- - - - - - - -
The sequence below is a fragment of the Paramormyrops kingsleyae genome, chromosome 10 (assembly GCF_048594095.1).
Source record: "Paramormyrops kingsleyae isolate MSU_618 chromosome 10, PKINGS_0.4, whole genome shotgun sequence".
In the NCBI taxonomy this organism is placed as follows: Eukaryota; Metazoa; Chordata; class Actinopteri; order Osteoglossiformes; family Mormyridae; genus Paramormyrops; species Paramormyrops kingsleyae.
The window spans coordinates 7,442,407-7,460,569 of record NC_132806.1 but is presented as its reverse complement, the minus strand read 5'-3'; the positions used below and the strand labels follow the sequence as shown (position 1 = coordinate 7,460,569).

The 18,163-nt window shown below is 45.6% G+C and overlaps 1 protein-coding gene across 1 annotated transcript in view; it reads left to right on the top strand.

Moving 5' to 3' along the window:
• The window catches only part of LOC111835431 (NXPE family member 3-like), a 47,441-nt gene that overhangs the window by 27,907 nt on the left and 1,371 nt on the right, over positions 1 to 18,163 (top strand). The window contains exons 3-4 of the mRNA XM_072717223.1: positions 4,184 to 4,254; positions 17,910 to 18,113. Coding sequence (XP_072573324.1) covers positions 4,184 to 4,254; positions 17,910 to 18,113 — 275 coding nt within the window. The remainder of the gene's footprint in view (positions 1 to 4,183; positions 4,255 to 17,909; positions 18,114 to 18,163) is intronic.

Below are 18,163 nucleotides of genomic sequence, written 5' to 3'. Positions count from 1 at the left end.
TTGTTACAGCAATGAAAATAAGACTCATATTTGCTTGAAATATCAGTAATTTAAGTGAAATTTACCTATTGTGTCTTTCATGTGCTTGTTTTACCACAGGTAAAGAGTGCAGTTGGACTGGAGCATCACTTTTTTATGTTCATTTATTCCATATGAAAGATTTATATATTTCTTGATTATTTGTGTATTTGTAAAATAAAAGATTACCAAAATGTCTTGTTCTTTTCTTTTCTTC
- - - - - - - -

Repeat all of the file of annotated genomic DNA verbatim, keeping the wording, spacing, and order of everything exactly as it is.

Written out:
The sequence below is a fragment of the Paramormyrops kingsleyae genome, chromosome 10 (assembly GCF_048594095.1).
Source record: "Paramormyrops kingsleyae isolate MSU_618 chromosome 10, PKINGS_0.4, whole genome shotgun sequence".
In the NCBI taxonomy this organism is placed as follows: Eukaryota; Metazoa; Chordata; class Actinopteri; order Osteoglossiformes; family Mormyridae; genus Paramormyrops; species Paramormyrops kingsleyae.
The window spans coordinates 7,442,407-7,460,569 of record NC_132806.1 but is presented as its reverse complement, the minus strand read 5'-3'; the positions used below and the strand labels follow the sequence as shown (position 1 = coordinate 7,460,569).

The 18,163-nt window shown below is 45.6% G+C and overlaps 1 protein-coding gene across 1 annotated transcript in view; it reads left to right on the top strand.

Moving 5' to 3' along the window:
• The window catches only part of LOC111835431 (NXPE family member 3-like), a 47,441-nt gene that overhangs the window by 27,907 nt on the left and 1,371 nt on the right, over positions 1 to 18,163 (top strand). The window contains exons 3-4 of the mRNA XM_072717223.1: positions 4,184 to 4,254; positions 17,910 to 18,113. Coding sequence (XP_072573324.1) covers positions 4,184 to 4,254; positions 17,910 to 18,113 — 275 coding nt within the window. The remainder of the gene's footprint in view (positions 1 to 4,183; positions 4,255 to 17,909; positions 18,114 to 18,163) is intronic.

Below are 18,163 nucleotides of genomic sequence, written 5' to 3'. Positions count from 1 at the left end.
TTGTTACAGCAATGAAAATAAGACTCATATTTGCTTGAAATATCAGTAATTTAAGTGAAATTTACCTATTGTGTCTTTCATGTGCTTGTTTTACCACAGGTAAAGAGTGCAGTTGGACTGGAGCATCACTTTTTTATGTTCATTTATTCCATATGAAAGATTTATATATTTCTTGATTATTTGTGTATTTGTAAAATAAAAGATTACCAAAATGTCTTGTTCTTTTCTTTTCTTC